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February 2013

Emergency plans – does your workplace need them?

The standard definition of an emergency goes something like this: "a sudden unforeseen crisis, usually involving danger, that requires immediate action." Most workplace emergencies fit this definition, but not all of them.

For example, a health-related crisis – such as a flu pandemic – may not happen suddenly or require immediate action but it could become an emergency over days or weeks. Unlike most personal emergencies, workplace emergencies require an immediate, coordinated response from many individuals in an organization who may have little information about the crisis.

It's a good idea to plan for workplace emergencies because the more prepared you are the more likely you – and your co-workers – will respond correctly when you have to deal with one. Does Oregon OSHA require your workplace to prepare an emergency plan? The answer depends on whether "another Oregon OSHA standard" requires you to prepare one. Sound like a Catch-22? Don't worry. Here's what you need to know.

Oregon OSHA has two general-industry rules that cover emergency plans: Emergency action plans (437-002-0042) sets requirements for evacuations and reporting emergencies and Fire prevention plans (437-002-0043) establishes procedures for controlling fire hazards. Whether you need to prepare one (or both) of these plans depends on "other" Oregon OSHA rules. What are the rules? They're in the table on the next page: ... continued

If this table doesn't format well on your screen or device, you can view a PDF here.

Oregon OSHA rules that require emergency plans
Oregon OSHA rule Emergency action plan required? Fire prevention plan required?
Portable fire extinguishers - 437-002-0187 [Division 2, Subdivision L]. If you require all your employees to evacuate during a fire and portable fire extinguishers are not accessible. Yes Yes
Portable fire extinguishers - 437-002-0187 [Division 2, Subdivision L]. If you require all your employees to evacuate during a fire and portable fire extinguishers are accessible but not intended for their use. Yes Yes
Portable fire extinguishers - 437-002-0187 [Division 2, Subdivision L]. If only designated employees can use portable fire extinguishers. Yes  
Fixed extinguishing systems - 1910.160 [Division 2, Subdivision L]. Workplaces that have areas protected by total flooding systems where gaseous agent concentrations exceed maximum safe levels. See 1910.162, [Division 2, Subdivision L] Fixed Extinguishing Systems Yes  
Fire detection systems - 1910.164 [Division 2, Subdivision L]. When it-s necessary to delay fire detector alarms for more than 30 seconds to protect employees. Yes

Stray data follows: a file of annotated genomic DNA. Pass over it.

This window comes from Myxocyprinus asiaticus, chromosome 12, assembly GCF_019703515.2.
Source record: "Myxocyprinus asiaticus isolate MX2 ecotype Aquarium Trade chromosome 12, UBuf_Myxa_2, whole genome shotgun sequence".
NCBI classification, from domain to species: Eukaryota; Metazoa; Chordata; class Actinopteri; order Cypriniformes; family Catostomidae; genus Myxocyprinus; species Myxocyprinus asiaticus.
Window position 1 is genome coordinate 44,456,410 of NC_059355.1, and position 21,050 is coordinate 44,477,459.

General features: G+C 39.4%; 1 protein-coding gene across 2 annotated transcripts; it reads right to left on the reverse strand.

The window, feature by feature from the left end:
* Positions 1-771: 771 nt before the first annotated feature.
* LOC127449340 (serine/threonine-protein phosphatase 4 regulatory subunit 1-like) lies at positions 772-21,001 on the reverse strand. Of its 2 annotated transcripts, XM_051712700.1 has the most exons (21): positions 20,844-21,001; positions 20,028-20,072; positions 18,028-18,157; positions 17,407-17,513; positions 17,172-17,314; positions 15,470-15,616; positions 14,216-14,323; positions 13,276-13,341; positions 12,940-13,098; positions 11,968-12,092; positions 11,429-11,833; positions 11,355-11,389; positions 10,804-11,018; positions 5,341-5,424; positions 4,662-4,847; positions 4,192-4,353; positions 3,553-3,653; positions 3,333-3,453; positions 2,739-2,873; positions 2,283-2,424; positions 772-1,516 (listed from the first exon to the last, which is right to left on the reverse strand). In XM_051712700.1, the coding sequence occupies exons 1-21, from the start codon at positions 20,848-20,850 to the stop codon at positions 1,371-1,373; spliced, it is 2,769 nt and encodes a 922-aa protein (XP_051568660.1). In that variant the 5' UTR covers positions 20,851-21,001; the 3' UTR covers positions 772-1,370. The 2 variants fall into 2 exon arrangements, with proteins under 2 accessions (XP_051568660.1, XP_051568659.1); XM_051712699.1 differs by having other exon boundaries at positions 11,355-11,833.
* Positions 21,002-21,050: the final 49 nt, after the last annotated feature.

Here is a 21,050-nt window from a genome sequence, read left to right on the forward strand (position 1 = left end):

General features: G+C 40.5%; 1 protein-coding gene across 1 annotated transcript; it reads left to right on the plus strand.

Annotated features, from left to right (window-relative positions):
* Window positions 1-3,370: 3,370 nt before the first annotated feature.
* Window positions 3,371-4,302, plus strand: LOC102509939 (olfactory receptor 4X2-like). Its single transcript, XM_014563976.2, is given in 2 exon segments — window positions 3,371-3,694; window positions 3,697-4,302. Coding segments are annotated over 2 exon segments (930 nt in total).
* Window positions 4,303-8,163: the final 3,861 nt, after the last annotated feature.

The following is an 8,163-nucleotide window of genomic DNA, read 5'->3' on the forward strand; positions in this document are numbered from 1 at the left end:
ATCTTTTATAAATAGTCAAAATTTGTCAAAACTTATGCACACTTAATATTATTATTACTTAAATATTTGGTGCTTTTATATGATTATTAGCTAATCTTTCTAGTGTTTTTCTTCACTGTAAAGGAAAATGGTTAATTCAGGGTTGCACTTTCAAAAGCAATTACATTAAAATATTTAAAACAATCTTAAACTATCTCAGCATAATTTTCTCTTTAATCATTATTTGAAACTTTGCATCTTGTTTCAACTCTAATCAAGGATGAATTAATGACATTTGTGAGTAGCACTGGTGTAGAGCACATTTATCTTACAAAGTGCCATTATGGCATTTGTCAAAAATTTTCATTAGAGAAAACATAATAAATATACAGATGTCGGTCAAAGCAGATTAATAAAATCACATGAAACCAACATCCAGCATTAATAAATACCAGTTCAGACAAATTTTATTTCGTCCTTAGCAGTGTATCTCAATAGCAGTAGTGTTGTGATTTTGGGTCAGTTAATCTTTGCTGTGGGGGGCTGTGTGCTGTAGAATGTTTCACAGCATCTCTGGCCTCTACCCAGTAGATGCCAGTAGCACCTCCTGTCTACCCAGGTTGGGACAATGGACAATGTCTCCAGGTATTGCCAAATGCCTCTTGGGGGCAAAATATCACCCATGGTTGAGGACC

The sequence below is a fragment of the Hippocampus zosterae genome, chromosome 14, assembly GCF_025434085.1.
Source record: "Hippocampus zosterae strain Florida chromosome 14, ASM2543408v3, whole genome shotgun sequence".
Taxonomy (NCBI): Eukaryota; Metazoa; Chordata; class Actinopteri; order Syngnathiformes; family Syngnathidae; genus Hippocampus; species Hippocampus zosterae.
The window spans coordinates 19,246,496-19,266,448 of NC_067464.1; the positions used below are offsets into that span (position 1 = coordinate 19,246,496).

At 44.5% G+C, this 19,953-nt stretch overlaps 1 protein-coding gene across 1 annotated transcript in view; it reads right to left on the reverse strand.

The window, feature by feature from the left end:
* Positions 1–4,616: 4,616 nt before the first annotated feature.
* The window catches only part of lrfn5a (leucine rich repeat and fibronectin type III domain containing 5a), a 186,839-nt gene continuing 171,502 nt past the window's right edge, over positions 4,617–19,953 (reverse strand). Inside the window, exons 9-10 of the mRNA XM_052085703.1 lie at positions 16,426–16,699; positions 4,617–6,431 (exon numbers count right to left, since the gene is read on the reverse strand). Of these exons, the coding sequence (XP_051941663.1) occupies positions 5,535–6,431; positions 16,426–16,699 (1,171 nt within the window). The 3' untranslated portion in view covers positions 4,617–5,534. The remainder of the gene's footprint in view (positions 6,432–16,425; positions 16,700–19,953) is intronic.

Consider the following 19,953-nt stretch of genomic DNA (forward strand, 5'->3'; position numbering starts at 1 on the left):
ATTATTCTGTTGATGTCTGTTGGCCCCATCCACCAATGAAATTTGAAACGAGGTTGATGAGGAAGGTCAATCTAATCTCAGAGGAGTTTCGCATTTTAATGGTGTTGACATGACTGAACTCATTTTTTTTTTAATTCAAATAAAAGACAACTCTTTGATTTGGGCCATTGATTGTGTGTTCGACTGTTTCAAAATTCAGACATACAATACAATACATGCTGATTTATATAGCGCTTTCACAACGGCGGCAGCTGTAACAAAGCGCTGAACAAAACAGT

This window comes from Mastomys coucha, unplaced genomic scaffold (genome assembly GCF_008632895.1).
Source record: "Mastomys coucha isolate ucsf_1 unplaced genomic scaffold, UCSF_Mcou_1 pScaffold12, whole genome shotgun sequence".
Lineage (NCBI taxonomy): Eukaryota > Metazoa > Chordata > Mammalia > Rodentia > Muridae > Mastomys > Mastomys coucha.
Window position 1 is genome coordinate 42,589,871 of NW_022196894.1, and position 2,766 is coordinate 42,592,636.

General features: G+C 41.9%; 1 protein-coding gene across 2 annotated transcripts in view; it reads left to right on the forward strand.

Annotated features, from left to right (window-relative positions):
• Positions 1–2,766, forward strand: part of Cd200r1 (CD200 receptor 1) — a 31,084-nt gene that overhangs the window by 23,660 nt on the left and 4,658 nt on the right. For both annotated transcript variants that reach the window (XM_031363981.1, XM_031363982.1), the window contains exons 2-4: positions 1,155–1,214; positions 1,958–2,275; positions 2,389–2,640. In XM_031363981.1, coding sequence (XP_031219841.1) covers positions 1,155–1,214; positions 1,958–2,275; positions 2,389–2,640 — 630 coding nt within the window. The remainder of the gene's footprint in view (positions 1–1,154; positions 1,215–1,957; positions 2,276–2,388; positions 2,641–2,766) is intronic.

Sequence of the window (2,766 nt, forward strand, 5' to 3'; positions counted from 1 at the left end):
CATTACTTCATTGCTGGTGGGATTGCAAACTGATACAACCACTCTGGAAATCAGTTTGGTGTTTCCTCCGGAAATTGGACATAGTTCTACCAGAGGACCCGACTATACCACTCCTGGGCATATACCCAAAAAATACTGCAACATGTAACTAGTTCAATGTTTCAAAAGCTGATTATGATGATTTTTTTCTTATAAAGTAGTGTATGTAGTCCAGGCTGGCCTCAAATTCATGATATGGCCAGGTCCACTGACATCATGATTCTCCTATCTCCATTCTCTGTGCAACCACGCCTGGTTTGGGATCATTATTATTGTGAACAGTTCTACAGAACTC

Process safety management of highly hazardous chemicals - 1910.119 [Division 2, Subdivision H]. Yes  
Hazardous waste operations and emergency response - 1910.120 [Division 2, Subdivision H]. If you require employees to evacuate and do not permit them to assist in handling the emergency. Yes  
Grain handling facilities - 1910.272 [Division 2, Subdivision R] Yes  
Methylenedianiline - 1910.1050 [Division 2, Subdivision Z]. Workplaces where employees may be exposed to methylenedianiline. Yes  
1,3-butadiene - 1910.1051 [Division 2, Subdivision Z]. Workplaces where employees may be exposed to 1,3-butadiene. Yes  
The following rules do not require emergency action plans or fire prevention plans, but do require written plans for emergencies. The written plans are unique to each rule.
Vinyl chloride - 1910.1017 [Division 2, Subdivision Z]    
Cadmium - 1910.1027 [Division 2, Subdivision Z]    
1,2-dibromo-3-chloropane - 1910.1044 [Division 2, Subdivision Z]    
Acrylonitrile - 1910.1045 [Division 2, Subdivision Z]    
Ethylene oxide - 1910.1047 [Division 2, Subdivision Z]    

If your workplace has more than 10 employees, your emergency action plan and fire prevention plan must be in writing. If your workplace has 10 or fewer employees, you don't need written plans but the employees must know what procedures to follow during an emergency. ... continued

If your workplace has more than 10 employees, your emergency action plan and fire prevention plan must be in writing. If your workplace has 10 or fewer employees, you don't need written plans but the employees must know what procedures to follow during an emergency.

Requirements for emergency action plans – 432-002-0042

Oregon OSHA's requirements for emergency action plans include:

Requirements for fire prevention plans – 432-002-0043

Oregon OSHA's requirements for fire prevention plans include:

You must also tell employees about fire hazards in their work areas and review the plan with them before they begin their jobs for the first time.

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